# SPA resistant RSA trace

I am trying to perform simple power analysis on RSA. In particular focusing the modular exponentiation module and for this I have implemented left-to-right variant of binary exponentiation.

pseudo code of the implemented algorithm is as follows:

Result = a^b mod N
k = length(b);

Result = 1;
for i = k-1 to 0 do
Result = (Result X Result) mod N;   // SQUARING

if b[i] == 1
Result = (Result X a) mod N;     // MULTIPLICATION
end if

end for


From the acquired power trace, I cannot differentiate between square and multiplication samples just by looking at the trace.

I also tried by performing a correlation test between the first operation(i.e. square) and all the other operations but i get the same level of correlation peaks for all the operations.

So from these observations can I conclude that my implementation is SPA resistant at least with respect to the regularity between the patterns of both operations.

My second question is, if it is SPA resistant then why in some of the cases which I read on internet have different pattern for both operations. Even though in practice they also use same multiplication algorithm for both squaring and multiplication as I did.

• It is difficult to comment without the description of the actual modular multiplication used. Could you provide more detail/reference ? Oct 17 '17 at 12:25
• I used the in-built multiplication algorithm provided by the 32-bit micro controller. Oct 17 '17 at 12:48
• @Techj: if N is less than about 25 32-bit words (800 bit), then you can conclude this is not secure.
– fgrieu
Oct 17 '17 at 17:11
• @Techj You are supposed to work on large integer numbers. If you use the built-in multiplication it means you are dealing with 32-bit numbers. That's not RSA. Oct 18 '17 at 7:27
• @Ruggero Only the modulus and message are 32-bit numbers but for the exponent I am using more than 32-bits. For this, I first convert the exponent value which is greater than 32-bit into a binary string format and then pass it to the algorithm. I know this is not the RSA used in practice, but my only question is how do I get the same pattern for both square and multiplication operations. Is it because of the multiplication algorithm implemented in hardware ? If so then how can I get to know what countermeasures are used at the hardware level to make these patterns similar to each other. Oct 18 '17 at 15:23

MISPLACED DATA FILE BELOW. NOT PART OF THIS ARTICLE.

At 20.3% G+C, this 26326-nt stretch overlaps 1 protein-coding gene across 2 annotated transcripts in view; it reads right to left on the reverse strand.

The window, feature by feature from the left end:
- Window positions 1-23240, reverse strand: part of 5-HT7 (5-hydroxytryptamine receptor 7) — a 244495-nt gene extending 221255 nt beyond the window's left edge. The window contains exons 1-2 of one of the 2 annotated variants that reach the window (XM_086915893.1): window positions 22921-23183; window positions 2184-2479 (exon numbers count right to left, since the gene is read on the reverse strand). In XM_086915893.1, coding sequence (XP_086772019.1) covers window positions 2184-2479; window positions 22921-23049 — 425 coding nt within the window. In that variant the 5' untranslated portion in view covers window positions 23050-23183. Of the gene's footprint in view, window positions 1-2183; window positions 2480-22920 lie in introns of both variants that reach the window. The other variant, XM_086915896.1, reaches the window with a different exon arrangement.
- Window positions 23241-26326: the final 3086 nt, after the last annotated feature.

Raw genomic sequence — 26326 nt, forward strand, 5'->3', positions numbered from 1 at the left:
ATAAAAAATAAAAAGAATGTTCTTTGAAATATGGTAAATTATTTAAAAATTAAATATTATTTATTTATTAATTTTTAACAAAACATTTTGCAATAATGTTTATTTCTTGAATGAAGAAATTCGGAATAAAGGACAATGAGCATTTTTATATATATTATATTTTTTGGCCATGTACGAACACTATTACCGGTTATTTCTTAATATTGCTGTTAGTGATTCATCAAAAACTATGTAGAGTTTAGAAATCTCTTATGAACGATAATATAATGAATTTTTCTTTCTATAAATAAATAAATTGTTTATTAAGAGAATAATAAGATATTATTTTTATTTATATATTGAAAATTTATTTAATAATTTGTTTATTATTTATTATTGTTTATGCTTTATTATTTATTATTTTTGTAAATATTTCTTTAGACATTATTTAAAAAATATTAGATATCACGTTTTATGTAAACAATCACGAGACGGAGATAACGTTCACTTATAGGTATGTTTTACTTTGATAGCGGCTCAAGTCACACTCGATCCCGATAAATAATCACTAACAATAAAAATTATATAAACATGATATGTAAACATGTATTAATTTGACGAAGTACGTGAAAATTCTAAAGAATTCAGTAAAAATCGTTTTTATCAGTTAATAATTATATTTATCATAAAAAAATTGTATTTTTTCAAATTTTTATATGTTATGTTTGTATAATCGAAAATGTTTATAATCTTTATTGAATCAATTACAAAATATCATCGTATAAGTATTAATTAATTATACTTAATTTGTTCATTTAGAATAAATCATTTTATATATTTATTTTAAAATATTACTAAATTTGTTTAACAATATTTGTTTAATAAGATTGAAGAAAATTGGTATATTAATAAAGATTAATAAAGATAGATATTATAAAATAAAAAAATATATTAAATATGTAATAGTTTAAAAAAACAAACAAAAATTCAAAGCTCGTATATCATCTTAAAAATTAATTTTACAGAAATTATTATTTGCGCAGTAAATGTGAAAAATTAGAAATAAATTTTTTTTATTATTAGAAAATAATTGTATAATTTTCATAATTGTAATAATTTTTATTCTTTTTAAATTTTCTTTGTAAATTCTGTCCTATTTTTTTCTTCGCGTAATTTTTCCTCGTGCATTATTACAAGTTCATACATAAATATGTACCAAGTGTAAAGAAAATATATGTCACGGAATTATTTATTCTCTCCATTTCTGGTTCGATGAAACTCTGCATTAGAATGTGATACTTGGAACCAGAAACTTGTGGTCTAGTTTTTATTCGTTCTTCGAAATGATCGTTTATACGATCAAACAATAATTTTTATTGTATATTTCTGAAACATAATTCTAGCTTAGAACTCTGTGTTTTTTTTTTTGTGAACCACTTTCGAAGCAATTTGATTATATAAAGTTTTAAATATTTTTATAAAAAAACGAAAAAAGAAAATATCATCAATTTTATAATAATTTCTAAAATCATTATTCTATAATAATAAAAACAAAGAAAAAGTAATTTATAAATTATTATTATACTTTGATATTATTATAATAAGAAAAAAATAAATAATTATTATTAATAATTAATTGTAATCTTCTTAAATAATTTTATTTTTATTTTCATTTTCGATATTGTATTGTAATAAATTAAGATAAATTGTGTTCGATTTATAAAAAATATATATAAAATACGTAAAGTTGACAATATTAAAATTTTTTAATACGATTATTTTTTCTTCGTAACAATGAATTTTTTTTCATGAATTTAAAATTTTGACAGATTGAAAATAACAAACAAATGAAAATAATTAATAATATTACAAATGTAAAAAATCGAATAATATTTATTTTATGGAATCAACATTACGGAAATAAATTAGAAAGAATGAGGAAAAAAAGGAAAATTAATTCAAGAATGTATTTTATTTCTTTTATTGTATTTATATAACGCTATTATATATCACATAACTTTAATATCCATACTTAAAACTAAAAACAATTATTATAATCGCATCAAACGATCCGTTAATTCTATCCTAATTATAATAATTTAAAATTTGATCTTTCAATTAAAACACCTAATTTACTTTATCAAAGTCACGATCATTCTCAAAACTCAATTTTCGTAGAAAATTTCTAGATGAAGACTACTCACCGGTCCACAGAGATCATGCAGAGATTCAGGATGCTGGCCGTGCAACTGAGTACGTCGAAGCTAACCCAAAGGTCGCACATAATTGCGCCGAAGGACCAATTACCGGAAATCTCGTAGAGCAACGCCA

Clearly, your code is not SPA safe. The if condition over a sensitive bit will certainly leak in timing. The time taken by a square is slower that a multiplication due to this if condition. Exemple: bit 000 will induce a Square Square Square in term of cpu instruction will have less than a bit 100 where you will perform Square Multiply Square ... Try to compare couple of operations instead of individual.

Regarding, the difference between a square and a multiply it depends on the chip you are working on, does modular operation are provided by a crypto processor? In this case, some countermeasures might have been implemented to avoid differences between a multiplication and a square.

You can share your traces if you like.

edit

Here is two SPA safe algorithm

Atomic The most elegant SPA safe algorithm, imo http://bcm.crypto.free.fr/pdf/CCJ04.pdf Fig2

The Montgomery Powering Ladder Less efficient as it is a square and multiply always (trash multiply for square) https://www.iacr.org/workshops/ches/ches2002/presentations/Joye.pdf

• If you say that there are some countermeasures implemented at the hardware level, then how can I find which countermeasures are implemented for this purpose. Oct 18 '17 at 15:27
• What is the chip you are working on ? Oct 19 '17 at 9:09
• STM32F3 - ARM Cortex-M4 Microcontroller Oct 19 '17 at 14:19
• You don't have secure crypto coprocessor so no (hardware) countermeasures. Oct 19 '17 at 15:42
• How do you get to know if the processor is secure or not. Is it written on the website of the microcontroller, because I browsed their website but cannot find specifically written if modular multiplication is secure or not or if it is a SPA resistant. Oct 19 '17 at 16:03